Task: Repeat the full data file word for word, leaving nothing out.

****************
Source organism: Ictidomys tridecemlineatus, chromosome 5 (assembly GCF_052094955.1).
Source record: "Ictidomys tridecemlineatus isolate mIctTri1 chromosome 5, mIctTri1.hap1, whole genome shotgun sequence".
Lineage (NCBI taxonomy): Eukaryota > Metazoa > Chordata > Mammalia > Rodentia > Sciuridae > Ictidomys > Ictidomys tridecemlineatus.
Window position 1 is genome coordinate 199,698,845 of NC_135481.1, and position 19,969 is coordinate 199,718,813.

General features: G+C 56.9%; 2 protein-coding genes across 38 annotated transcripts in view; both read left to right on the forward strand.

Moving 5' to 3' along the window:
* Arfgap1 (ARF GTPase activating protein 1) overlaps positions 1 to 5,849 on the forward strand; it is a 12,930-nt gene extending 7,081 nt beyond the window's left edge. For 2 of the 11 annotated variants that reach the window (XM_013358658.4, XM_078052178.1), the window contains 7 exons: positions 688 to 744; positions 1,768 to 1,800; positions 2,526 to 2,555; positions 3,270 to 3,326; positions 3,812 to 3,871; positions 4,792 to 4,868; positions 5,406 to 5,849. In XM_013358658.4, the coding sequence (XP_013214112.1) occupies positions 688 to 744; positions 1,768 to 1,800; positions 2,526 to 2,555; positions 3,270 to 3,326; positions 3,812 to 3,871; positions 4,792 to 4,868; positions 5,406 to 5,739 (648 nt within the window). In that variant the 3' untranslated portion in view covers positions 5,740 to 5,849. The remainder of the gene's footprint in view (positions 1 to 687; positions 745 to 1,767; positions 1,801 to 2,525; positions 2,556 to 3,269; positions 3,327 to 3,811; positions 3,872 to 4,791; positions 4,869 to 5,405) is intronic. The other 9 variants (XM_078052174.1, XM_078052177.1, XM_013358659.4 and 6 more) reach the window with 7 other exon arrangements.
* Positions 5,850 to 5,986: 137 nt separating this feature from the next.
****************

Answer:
Source organism: Ictidomys tridecemlineatus, chromosome 5 (assembly GCF_052094955.1).
Source record: "Ictidomys tridecemlineatus isolate mIctTri1 chromosome 5, mIctTri1.hap1, whole genome shotgun sequence".
Lineage (NCBI taxonomy): Eukaryota > Metazoa > Chordata > Mammalia > Rodentia > Sciuridae > Ictidomys > Ictidomys tridecemlineatus.
Window position 1 is genome coordinate 199,698,845 of NC_135481.1, and position 19,969 is coordinate 199,718,813.

General features: G+C 56.9%; 2 protein-coding genes across 38 annotated transcripts in view; both read left to right on the forward strand.

Moving 5' to 3' along the window:
* Arfgap1 (ARF GTPase activating protein 1) overlaps positions 1 to 5,849 on the forward strand; it is a 12,930-nt gene extending 7,081 nt beyond the window's left edge. For 2 of the 11 annotated variants that reach the window (XM_013358658.4, XM_078052178.1), the window contains 7 exons: positions 688 to 744; positions 1,768 to 1,800; positions 2,526 to 2,555; positions 3,270 to 3,326; positions 3,812 to 3,871; positions 4,792 to 4,868; positions 5,406 to 5,849. In XM_013358658.4, the coding sequence (XP_013214112.1) occupies positions 688 to 744; positions 1,768 to 1,800; positions 2,526 to 2,555; positions 3,270 to 3,326; positions 3,812 to 3,871; positions 4,792 to 4,868; positions 5,406 to 5,739 (648 nt within the window). In that variant the 3' untranslated portion in view covers positions 5,740 to 5,849. The remainder of the gene's footprint in view (positions 1 to 687; positions 745 to 1,767; positions 1,801 to 2,525; positions 2,556 to 3,269; positions 3,327 to 3,811; positions 3,872 to 4,791; positions 4,869 to 5,405) is intronic. The other 9 variants (XM_078052174.1, XM_078052177.1, XM_013358659.4 and 6 more) reach the window with 7 other exon arrangements.
* Positions 5,850 to 5,986: 137 nt separating this feature from the next.